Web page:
The crackdown experienced by both the IRPT and Group 24 underscores that the crisis is not just one rooted in religion but also politics. Group 24 was founded in 2012 by Umarali Quvvatov, an opposition politician living in exile in Moscow. The group, deeply critical of the regime of President Emomali Rahmon, was banned and labeled an extremist group in 2014, despite never being linked to any violence or calls for violence. But as Cosman noted, “Tajikistan’s extremism law prohibits extremist, terrorist, or revolutionary activities without requiring acts that involve violence or incitement to imminent violence.”
Sobir Valiev, Group 24’s deputy chairman, joined the conversation via Skype. He made an impassioned statement chronicling the banning of his group by the Tajik government and persistent pressure and harassment experienced by members and their families.
If Group 24 can be thought of as the younger face of the Tajik opposition, the IRPT can be seen as the elders. The heirs to the peace settled between the Tajik state and the UTO in 1997, the IRPT consistently were allowed two seats in Parliament (Tajikistan has never had an election judged free and fair) and were accorded by the peace deal a portion of government positions. Over the years that proportion shrunk and the rapid decline kicked off in the March elections has culminated in the arrest of most of the IRPT’s leadership. The arrest of the leadership was followed by the detention of their lawyers on fraud charges most external observers say are trumped up. Now, it seems, the extended families of IRPT members have become targets.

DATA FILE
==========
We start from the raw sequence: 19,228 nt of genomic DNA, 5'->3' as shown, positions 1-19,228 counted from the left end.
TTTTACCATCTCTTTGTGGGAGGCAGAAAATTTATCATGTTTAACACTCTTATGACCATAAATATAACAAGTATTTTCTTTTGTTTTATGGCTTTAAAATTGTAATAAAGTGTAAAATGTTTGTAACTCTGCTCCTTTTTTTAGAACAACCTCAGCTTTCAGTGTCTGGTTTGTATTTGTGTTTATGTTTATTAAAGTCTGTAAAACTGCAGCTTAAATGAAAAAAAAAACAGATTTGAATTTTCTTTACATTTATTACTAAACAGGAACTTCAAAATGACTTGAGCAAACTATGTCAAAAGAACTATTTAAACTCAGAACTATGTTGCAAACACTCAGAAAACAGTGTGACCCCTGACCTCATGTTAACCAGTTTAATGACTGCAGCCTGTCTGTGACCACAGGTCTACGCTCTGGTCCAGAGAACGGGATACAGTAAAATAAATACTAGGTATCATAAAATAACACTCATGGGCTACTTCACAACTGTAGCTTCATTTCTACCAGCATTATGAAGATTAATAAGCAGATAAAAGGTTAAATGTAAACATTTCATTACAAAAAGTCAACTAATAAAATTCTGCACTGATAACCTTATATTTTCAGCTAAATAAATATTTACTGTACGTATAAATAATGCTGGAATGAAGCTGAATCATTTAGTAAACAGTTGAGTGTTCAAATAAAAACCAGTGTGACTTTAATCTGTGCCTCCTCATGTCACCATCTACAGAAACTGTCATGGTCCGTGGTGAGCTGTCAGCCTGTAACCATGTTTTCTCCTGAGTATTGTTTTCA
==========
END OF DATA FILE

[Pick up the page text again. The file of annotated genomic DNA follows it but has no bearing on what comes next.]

Muhiddin Kabiri, the chairman of the IRPT, was abroad when the crackdown against his party intensified this year. He remains in exile and spoke to the roundtable via Skype from an undisclosed location. Kabiri said that about 10 members of his family, including his 95-year old father and other elderly relatives were arrested as punishment for him speaking (he was planning on attending the event in person but was not able to obtain a visa in time).
“When I asked why my family members were arrested today… I was told ‘we heard you were planning to speak at an event today,’” he said.
Kabiri said that the government of Tajikistan has been planning to force the IRPT to close for some time and that officials advised the party to close voluntarily, in order to avoid violating the peace treaty. But when the party refused the state went ahead anyway. Part of the crackdown on the party has involved pressure on members to quit and make statements against the party. Kabiri made the claim that Nazarzoda had been asked by the government to make a statement against the IRPT, but that he had refused.
Kabiri noted that over the years some had urged the IRPT to be more active in its opposition, but he said that the party always pursued a peaceful path of patience and tolerance. Now, he said, some say they were too patient.